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Row Level Security

Row Level Security

Row Level Security

In today’s data-driven world, protecting sensitive information is of utmost importance. Databases hold a lot of data. And it’s important to make sure only the right people can access certain parts of it. This is where Row Level Security (RLS) comes into play.

Row Level Security is a powerful feature that allows database administrators to control access to individual rows. The control depends on user roles, permissions, or other criteria. This article will cover the basics of Row Level Security. We’ll look at how this works in various databases and use examples to show its usage.

What is Row Level Security?

Row Level Security limits access to certain rows in a database based on conditions you set. It gives precise control over who can see or change data, ensuring users only interact with authorized rows. This is particularly important in scenarios where a table contains sensitive information, such as personal data, financial records, or confidential business details.

Row Level Security focuses on controlling access at the level of individual rows, rather than the whole table. You don’t control access to the whole table. RLS allows you to specify which rows a user can view based on factors like their role or department.

Implementing RLS

Different database systems offer various mechanisms to implement Row Level Security. Let’s see how Row Level Security works in PostgreSQL and SQL Server.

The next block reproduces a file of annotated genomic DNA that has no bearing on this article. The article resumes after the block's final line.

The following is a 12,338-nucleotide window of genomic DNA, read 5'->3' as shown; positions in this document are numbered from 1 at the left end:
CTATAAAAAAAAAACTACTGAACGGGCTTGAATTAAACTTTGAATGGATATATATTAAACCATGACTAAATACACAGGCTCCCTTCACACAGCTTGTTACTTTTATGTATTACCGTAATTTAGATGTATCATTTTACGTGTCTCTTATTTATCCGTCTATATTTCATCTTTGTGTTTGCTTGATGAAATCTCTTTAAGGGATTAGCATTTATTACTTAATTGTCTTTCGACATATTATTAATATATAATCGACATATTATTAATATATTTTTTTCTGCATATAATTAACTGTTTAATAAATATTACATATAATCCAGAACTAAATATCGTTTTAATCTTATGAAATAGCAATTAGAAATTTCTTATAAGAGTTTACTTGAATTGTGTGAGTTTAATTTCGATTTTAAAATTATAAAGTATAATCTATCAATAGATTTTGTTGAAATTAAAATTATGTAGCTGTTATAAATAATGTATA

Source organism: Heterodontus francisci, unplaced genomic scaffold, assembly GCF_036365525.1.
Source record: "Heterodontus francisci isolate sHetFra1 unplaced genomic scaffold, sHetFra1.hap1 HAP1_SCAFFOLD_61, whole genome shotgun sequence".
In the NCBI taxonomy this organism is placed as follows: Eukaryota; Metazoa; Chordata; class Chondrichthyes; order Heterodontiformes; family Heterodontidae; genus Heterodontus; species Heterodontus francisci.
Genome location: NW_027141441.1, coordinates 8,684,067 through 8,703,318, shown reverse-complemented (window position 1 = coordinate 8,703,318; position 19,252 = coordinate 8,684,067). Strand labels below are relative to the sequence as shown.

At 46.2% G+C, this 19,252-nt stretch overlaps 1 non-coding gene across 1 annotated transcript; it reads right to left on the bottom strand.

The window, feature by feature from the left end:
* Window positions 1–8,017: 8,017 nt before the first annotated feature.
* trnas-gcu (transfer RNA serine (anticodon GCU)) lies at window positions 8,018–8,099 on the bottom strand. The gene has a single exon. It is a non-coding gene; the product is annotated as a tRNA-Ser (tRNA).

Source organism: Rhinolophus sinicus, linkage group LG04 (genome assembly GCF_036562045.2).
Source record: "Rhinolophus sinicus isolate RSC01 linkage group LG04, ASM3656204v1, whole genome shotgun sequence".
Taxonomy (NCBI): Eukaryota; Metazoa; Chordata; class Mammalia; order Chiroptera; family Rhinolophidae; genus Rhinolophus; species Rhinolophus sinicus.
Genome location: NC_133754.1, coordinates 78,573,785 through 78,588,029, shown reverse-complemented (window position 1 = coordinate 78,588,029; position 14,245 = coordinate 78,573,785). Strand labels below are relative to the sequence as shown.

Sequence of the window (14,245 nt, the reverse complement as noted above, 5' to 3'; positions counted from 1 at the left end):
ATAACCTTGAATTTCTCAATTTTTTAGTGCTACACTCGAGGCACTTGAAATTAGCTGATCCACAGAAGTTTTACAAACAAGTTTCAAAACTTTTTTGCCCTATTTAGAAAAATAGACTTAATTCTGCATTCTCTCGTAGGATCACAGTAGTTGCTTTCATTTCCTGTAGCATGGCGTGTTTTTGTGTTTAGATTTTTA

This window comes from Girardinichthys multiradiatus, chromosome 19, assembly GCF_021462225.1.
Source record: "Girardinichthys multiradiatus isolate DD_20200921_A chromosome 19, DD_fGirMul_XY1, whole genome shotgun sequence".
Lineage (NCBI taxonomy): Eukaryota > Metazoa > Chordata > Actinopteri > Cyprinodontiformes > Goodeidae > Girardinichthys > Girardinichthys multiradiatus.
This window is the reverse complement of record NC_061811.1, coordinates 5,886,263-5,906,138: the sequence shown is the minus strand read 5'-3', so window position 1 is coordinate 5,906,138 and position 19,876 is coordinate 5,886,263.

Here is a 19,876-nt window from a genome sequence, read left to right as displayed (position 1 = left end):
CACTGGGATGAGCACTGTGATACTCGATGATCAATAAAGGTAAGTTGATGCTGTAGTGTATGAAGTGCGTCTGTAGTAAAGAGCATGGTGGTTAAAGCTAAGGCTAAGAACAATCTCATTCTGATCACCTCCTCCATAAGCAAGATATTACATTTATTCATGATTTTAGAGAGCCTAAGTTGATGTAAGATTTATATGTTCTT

PostgreSQL provides a feature called Row Level Security. It allows you to define policies to control access to individual rows. To enable RLS for a table, you need to execute the following SQL statement:


Once Row Level Security is on, you can make rules that decide when a user can see certain rows. For example, let’s say we have a table called employees with columns id, name, department, and salary. We want to ensure that employees can only view their own salary information. Here’s how we can create a policy to achieve this:

CREATE POLICY employee_salary_policy ON employees
USING (current_user = name);

In this example, we’re making a policy called employee_salary_policy for the employees table. It allows users to select rows only if the current_user matches the value in the name column. This ensures that employees can only view their own salary information.

SQL Server

SQL Server implements Row Level Security through the use of security predicates. Security predicates are T-SQL expressions that define the conditions under which a user can access specific rows. To set up Row Level Security in SQL Server, you make a security policy and link it to a table.

Here’s an example of creating a security policy for the employees table:

ADD FILTER PREDICATE dbo.fn_securitypredicate(department) ON dbo.employees

In this example, we’re making a security policy called employee_policy. We’re using a function called fn_securitypredicate to add a filter rule. This function checks the department column and decides if the user can access the row, giving either a true or false answer.

The fn_securitypredicate function can be as follows:

CREATE FUNCTION fn_securitypredicate(@department varchar(100))
RETURN SELECT 1 AS fn_securitypredicate_result
WHERE @department = USER_NAME() OR USER_NAME() = 'admin';

This function lets users see rows only if their username matches the department column or if they’re an ‘admin’.

Detailed Example for PostgreSQL

Test table

Let’s consider an example to understand how Row Level Security works in practice. Suppose we have a table called orders with the following structure:

customer_id INT,
product VARCHAR(100),
quantity INT,
price DECIMAL(10, 2)

Security Policy Setup

We want to ensure that customers can only view their own orders. Here’s how we can implement Row Level Security in PostgreSQL:

1. Enable Row Level Security for the orders table:


2. Create a policy that restricts access based on the customer_id column:

CREATE POLICY customer_orders_policy ON orders
USING (customer_id = current_user_id());

In this example, the current_user_id() function returns the ID of the currently logged-in customer.